SIAM News Blog

Prize Spotlight: John Hopcroft

John Hopcroft of Cornell University was awarded the 2018 SIAM Prize for Distinguished Service to the Profession at the SIAM Annual Meeting held July 9-13, 2018 in Portland, Oregon.

John Hopcroft

SIAM awards its Prize for Distinguished Service to the Profession every year to an applied mathematician who has made distinguished contributions to the advancement of applied mathematics on the national or international level. SIAM recognized Professor Hopcroft for his outstanding contributions to furthering applied mathematics and computer science, both nationally and internationally.

John Hopcroft is the IBM Professor of Engineering and Applied Mathematics in Computer Science at Cornell University. He received his BS (1961) from Seattle University and his MS (1962) and PhD (1964) in electrical engineering from Stanford University. He served as Dean of Cornell University’s College of Engineering from 1994 until 2001. His research centers on theoretical aspects of computer science.

Hopcroft is a member of the National Academy of Sciences, the National Academy of Engineering, and a fellow of the American Academy of Arts and Sciences, the American Association for the Advancement of Science, the Institute of Electrical and Electronics Engineers, the Association of Computing Machinery, and SIAM. In 1992, he was appointed by President George H. W. Bush to the National Science Board, which oversees the National Science Foundation, and served through May 1998.

In 2016, Hopcroft was awarded China’s Friendship Medal, China’s highest recognition for a foreigner. The Chinese Academy of Sciences has designated him as an Einstein Professor. He has honorary degrees from Seattle University, the National College of Ireland, the University of Sydney, St. Petersburg State University, Beijing University of Technology, and Hong Kong University of Science and Technology. He is an honorary professor of the Beijing Institute of Technology, Shanghai Jiao Tong University, Chongqing University, Yunnan University, and Peking University. He serves on Microsoft’s Technical Advisory Board for Research Asia, and the advisory boards of IIIT Delhi and Seattle University’s College of Engineering. In 2017 he was elected a foreign member of the Chinese Academy of Sciences.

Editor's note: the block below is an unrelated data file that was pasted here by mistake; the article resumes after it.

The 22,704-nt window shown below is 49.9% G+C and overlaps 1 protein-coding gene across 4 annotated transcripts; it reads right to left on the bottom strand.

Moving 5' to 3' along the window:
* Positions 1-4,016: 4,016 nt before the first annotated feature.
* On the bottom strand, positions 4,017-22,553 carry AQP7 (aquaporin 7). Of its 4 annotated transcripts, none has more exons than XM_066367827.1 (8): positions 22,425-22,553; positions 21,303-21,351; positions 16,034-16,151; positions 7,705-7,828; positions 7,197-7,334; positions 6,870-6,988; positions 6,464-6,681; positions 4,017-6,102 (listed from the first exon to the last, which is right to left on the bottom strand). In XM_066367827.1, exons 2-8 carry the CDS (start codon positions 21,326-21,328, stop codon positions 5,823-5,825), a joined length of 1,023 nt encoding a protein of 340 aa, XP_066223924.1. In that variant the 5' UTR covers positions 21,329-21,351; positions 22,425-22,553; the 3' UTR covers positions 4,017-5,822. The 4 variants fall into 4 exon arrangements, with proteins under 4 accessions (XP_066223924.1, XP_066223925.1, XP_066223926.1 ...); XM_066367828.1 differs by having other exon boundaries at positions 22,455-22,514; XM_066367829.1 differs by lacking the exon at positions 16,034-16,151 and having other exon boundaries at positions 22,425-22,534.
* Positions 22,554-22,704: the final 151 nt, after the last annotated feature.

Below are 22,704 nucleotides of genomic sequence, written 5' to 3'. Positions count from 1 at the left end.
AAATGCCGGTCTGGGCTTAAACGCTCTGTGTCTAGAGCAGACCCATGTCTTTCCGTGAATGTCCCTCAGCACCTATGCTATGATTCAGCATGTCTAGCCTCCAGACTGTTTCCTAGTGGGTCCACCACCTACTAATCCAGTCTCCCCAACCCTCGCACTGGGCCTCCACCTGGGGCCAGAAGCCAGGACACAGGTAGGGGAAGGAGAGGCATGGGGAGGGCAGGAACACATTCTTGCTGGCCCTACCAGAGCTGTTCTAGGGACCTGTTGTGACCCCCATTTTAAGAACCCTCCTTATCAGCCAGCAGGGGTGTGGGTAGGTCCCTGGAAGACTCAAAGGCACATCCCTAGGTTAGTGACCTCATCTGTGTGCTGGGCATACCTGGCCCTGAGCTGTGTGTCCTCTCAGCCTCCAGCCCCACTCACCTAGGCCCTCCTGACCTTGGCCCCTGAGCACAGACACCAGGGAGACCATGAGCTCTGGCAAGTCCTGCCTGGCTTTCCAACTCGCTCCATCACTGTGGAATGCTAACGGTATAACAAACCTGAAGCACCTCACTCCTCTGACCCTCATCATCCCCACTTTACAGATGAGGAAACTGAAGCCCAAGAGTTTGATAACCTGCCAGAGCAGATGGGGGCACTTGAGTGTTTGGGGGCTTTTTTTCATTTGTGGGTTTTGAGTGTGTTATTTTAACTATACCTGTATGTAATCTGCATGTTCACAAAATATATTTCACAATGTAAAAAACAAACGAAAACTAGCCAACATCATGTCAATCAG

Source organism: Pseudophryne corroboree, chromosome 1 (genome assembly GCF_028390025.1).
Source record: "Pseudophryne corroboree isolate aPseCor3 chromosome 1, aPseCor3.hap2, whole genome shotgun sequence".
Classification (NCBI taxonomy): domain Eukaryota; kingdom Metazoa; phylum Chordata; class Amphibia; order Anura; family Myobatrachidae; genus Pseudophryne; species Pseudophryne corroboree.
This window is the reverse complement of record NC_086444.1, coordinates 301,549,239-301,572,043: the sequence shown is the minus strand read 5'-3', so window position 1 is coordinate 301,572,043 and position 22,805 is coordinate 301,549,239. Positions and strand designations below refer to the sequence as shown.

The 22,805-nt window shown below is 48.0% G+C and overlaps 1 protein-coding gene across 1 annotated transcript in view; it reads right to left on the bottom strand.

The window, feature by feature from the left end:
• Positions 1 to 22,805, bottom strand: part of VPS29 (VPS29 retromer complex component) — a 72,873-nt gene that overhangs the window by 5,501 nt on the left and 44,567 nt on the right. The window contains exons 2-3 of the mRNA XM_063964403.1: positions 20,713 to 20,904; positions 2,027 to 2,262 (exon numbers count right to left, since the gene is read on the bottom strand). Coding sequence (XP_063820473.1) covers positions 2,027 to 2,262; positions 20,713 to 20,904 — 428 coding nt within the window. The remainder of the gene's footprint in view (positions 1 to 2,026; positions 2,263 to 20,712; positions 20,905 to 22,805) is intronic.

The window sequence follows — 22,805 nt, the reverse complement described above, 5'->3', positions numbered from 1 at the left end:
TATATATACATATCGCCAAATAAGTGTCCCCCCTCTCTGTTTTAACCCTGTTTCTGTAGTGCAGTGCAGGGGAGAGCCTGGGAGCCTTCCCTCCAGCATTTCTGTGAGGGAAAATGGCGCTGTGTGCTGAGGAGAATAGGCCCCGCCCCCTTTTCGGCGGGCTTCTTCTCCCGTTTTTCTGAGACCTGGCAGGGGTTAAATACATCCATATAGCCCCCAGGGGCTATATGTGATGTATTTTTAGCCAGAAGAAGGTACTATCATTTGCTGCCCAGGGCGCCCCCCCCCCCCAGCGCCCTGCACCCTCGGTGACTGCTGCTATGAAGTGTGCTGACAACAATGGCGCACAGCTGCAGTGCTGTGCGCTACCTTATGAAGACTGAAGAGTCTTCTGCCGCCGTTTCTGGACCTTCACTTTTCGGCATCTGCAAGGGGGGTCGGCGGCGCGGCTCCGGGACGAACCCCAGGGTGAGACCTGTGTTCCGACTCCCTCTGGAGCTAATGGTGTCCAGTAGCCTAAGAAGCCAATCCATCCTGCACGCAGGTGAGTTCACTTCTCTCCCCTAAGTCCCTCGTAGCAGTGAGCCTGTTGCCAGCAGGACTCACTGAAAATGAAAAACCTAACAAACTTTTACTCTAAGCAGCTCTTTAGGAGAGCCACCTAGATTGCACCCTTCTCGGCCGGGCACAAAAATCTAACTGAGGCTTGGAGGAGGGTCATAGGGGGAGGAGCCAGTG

Q: Why are you excited about winning the SIAM Prize for Distinguished Service to the Profession?

A: The SIAM prize is the icing on the cake of a lifetime of following my curiosity and having fun with puzzling problems. I would like to thank SIAM and the selection committee for this honor. One of the rewards as a teacher happens when someone walks into your office and says, “You probably don’t remember me but I took a course from you thirty years ago and it changed my life.” As you get older, it is not how much money you have earned or how many papers you have written that gives you satisfaction but rather the realization that you have had a positive impact on someone else. That is why this award is so fulfilling for me.

Q: Could you tell us a bit about the research that won you the prize?

A: I started my career when the field of computer science was just forming and there were no departments, courses, or books on the subject. My early work in theory led to organizing what was known and publishing a book, Formal Languages and their Relation to Automata, which had a major impact on how theory was taught around the world as departments were created. Computer science theory was primarily finite automata, context free languages, computational complexity, and computability. In 1970 I realized that theory needed to expand and so developed the new area of algorithms, which consisted of measuring the performance of an algorithm by its asymptotic complexity. Along with others, I developed techniques for designing asymptotically optimal algorithms and this had a worldwide impact on this new field that was expanding before us.

Q: What does your research and activity mean to the public?

A: My research led to advances in the development of computer science, a field that would produce “The Information Age” that now touches the daily life of every person. My teaching led to educated professionals who pursue their interests in companies and classrooms. In China, where talent is universal but opportunity is not, I have begun to work on changing the culture of higher education so that deserving students can get a shot at a better life.

Q: What does being a SIAM member mean to you?

A: I have been a member of SIAM since the 1970s and have participated in journals and conferences for many years. Today conferences and journals are taken for granted but when I was young there were few outlets for publishing in the new field of computer science. I am grateful to have been able to work with SIAM co-founder Ed Block to produce the SIAM Journal on Computing.

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